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Hypothetically Speaking


WHAT WAS THE MOST DIFFICULT PART ABOUT MY TRIP? The endless agony of curiosity.

I did not venture to that tavern out of the good will left in my heart. As much as I would like to say that I am selfless, I know that would be a lie.

It was an hour long journey back to that cabin near the lake in Enverville. An elderly man named Sebastian resided here, one that collected herbs and spices to make potions and stews. He would sell them to travelers for a profit, and then hide the coin beneath the ground. It was all silly to me, but he was a good ally to have.

Enverville was a farmers town, with patches of cabbage and wheat that nearly outsized the marketsquare and residential communities, but this was strangely his favorite place to be. Not only was it where Sebastian resided, but it was one of the only places he could ever consider calm. No monsters resided here other than the ones that tuck their children to bed. That was human, though. Even I had to admit that.

I tied my horse's reins to the fence and made sure he had good access to water. “I’ll be back in a few minutes, Renu.”

Renu had been my horse for as long as I can remember—he got me where I needed to go and even got me out of a pickle or two. I liked to say that he’s smarter than his own good.

I knocked on the door before opening it, knowing well and good that he would not answer it. He was practically deaf.

“Old man,” I called out, “I’m back.”

Nothing. So, I walked around the tiny home until I stumbled across him in his library, nose buried into some book that I could care less about. His white hair was tied into a ponytail, beard stretching past his collarbones and looked as matted as a feral dog's fur. He had wrinkled, dark skin and wore round shaped glasses every time he needed to read something. He was a short and peculiar man, one that I enjoyed talking to when he wasn’t acting senile. I knocked on the wooden door frame to try and get his attention. Once. Twice. Thrice.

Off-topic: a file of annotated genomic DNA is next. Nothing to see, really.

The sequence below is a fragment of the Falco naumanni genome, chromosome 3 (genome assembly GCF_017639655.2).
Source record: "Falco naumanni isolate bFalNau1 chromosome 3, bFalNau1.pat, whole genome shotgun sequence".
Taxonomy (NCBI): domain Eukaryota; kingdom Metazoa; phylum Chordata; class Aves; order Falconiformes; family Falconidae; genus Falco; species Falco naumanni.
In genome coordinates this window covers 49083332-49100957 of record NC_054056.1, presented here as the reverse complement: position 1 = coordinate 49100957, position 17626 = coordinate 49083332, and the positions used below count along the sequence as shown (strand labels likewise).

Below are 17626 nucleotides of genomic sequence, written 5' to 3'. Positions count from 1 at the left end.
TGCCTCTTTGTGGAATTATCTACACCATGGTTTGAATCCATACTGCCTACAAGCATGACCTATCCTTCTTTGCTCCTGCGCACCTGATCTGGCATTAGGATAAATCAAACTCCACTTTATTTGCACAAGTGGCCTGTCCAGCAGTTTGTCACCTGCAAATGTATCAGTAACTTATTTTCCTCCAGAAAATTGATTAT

Bang!

That got his attention. Just barely, though. He turned his nose up to greet me lazily before flipping the page. “Took you long enough, Jayce. What news have you got?”

I smiled and stepped closer, knowing damn well he would not be able to hear me from where I stood. Old man wouldn't hear the screams of war if he was an arms reach away. “I tore the tavern apart.”

“Tavern?”

“Neverthelm Tavern. The one with Marisol, the innkeeper.”

“Marisol… Marisol… Oh! The one with the lost boy, yes?”

“Yes, Sebastian. Yes.”

It was like pulling teeth with this man sometimes. He sat upright and took his reading glasses off. “Now, why did you tear that tavern apart? I simply told you to talk to her.”

“I did, and it was going well. But some of the Tubeton Soldiers were there as well, and they were causing all sorts of ruckus.”

They were causing a ruckus, or you were causing a ruckus?”

“Does it matter?” I retorted, a sly grin creeping onto my features before I took a seat across from him. “The point is, I have confirmation that Jonah was in the Royal Army and he went missing in the Soultakers Valley. I did confirm this by means outside of that innkeeper, though…”

“Who confirmed it, then? The Tubeton army?”

Chewing on my lip, I simply shook my head no and lowered my stare. “No, they weren’t conscious long enough to be of much use, Sebastian.”

His scraggly eyebrows lifted up in surprise before he let out a roar of laughter. “So that is what you mean by ruckus, aye? No worries, I have a few people who owe me a thing or two. That innkeeper will be back up and running in no time!”

“I appreciate your optimism, Sebastian.” I stood from my seat and walked over to his handcrafted bookshelves, books stacked lazily and haphazardly. Dust settled over a few, mostly the ones that were niche in nature and served little to no value. I would question why he had some of these in the first place, but I already knew his answer. ‘Everything has a purpose.’

It grew silent for a moment, the only things occupying the silence being a fireplace nestled in the back right of the room with crackling flames, and the stiff paper crinkling each time he turned a page.

“Can I pick your brain for a moment?” I asked. He grunted in response, prompting me to continue. “So, you are well aware of the fate the Gods have paved for me, and a handful have already aided me in various situations…”

“Yes, yes. I recall the time The Goddess of Love helped you first—”

“No, not that. I meant specifically Thionius and Genux.”

“The God of Immortality? And the God of War?”

“Yes. One of them aided me today, and per usual I was out of my element. I didn’t have a grasp on reality and he guided me through something I shouldn’t have survived. He almost failed, though.”

“Thionius would never fail you, don’t be silly. He’s part of the prophecy.”

I nibbled on the corner of my cheek, shrugging my shoulders before turning to face Sebastian once more. “Perhaps, yes, but I have reason to believe he failed. Is it possible for a mage to intercept a God?”